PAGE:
How ok is to have bedroom plants

Is it ok to have plants in the bedroom

There are many choices for homeowners nowadays to give their bedroom a much needed attention, from duvets, to special curtains, printed pillowcases and even plants.

But is it safe to have plants where you sleep or should they be reserved for the kitchen and garden?

Green means good, right?

The general impression is that plants, flowers and small trees are our friends, and 99% they are, however, a deeper dive into the science of photosynthesis shows that, during the night, plants can actually be dangerous.

What observations of oxygen cycles show is that, during the day, plants release oxygen into the air, enriching the mixture, however, during the night, the breath out CO2.

To understand why this is dangerous in the long run we must remember 5th grade science and anatomy of the human blood cell. Its role is to carry oxygen around the body, distributing it to every cell it comes into contact with, giving it fuel to continue its feeding process.

Blood cells have special pockets that store oxygen, however, CO2, which is a natural byproduct of breathing and natural body processes, is also transported into the lungs to be exhaled.

Prolonged exposure to CO2 results in the deoxidization of the body and it’s cells, with the brain being the most demanding of them all.

What you need to be careful about

Since plants breathe out CO2 during the night when you are sleeping and brain is most active, prolonged exposure will saturate your blood stream with the natural gas, which does not bode well.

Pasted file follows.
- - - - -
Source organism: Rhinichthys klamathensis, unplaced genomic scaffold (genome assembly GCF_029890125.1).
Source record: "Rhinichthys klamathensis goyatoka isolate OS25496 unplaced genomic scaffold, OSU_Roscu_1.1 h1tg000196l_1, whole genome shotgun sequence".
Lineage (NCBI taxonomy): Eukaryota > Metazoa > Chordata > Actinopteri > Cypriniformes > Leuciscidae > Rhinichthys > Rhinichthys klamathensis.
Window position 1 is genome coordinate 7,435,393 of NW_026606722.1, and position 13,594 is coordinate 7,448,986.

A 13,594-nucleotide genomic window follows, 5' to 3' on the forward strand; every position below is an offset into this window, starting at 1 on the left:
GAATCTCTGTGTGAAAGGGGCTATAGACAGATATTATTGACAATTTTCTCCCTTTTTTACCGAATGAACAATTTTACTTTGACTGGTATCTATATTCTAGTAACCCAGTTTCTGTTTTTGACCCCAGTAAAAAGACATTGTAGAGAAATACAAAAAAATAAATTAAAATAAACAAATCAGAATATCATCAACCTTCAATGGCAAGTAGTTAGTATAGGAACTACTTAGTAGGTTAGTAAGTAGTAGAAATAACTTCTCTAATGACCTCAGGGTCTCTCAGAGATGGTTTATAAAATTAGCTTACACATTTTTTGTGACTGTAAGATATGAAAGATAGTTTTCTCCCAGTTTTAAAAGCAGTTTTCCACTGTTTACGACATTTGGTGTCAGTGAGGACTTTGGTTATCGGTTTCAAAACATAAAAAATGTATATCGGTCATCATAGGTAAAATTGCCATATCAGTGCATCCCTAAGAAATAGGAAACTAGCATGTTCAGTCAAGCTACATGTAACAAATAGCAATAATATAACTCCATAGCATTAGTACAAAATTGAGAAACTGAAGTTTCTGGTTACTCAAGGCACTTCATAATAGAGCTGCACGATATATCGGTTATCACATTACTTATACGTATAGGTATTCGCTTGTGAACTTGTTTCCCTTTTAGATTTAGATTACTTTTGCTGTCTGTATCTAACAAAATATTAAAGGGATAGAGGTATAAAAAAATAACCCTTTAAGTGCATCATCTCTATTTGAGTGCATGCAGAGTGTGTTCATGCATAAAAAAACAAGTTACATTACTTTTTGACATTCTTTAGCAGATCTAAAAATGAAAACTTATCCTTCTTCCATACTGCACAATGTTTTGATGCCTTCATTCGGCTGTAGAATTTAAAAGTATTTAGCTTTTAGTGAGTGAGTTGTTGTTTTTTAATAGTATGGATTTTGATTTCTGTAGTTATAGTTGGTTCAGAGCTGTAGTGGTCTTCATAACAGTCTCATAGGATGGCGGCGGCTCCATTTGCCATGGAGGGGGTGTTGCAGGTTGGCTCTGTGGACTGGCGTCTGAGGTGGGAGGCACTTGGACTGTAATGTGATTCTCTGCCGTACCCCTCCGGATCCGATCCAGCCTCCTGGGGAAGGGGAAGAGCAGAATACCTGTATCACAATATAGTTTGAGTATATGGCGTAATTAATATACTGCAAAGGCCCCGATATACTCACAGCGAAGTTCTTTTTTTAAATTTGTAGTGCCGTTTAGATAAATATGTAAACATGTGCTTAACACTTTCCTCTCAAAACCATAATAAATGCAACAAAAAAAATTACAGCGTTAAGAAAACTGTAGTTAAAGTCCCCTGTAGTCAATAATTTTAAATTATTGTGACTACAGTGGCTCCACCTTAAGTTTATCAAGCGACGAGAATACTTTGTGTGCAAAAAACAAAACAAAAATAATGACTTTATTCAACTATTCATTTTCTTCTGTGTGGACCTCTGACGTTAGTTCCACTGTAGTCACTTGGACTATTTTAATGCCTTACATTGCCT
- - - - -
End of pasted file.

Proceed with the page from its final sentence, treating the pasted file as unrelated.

Since it is a lot heavier than O2, carbon dioxide will remain longer into the small pockets of each blood cell, preventing your body from fully oxygenating itself.

So, having home plants in the bedroom might not be the best idea ever, though it would take years before there are any noticeable signs of damage to your body due to lack of oxygen.

It should be noted that those deprived of O2 for prolonged periods of time have significantly slower brain function and problems with concentration.

In these cases it is recommended that you stay away from plants in the evening or sleeping in a room with a large amount of plants – they will eventually suffocate you. You can, however, have a small house plant on the window sill, if you are so inclined, because green is good.

In fact the cycle of breathing will level out and purify the air in the room during the day-night cycle – and with the proper plants, like cacti, you will be a lot safer and would have a lot less hassle with plant maintenance.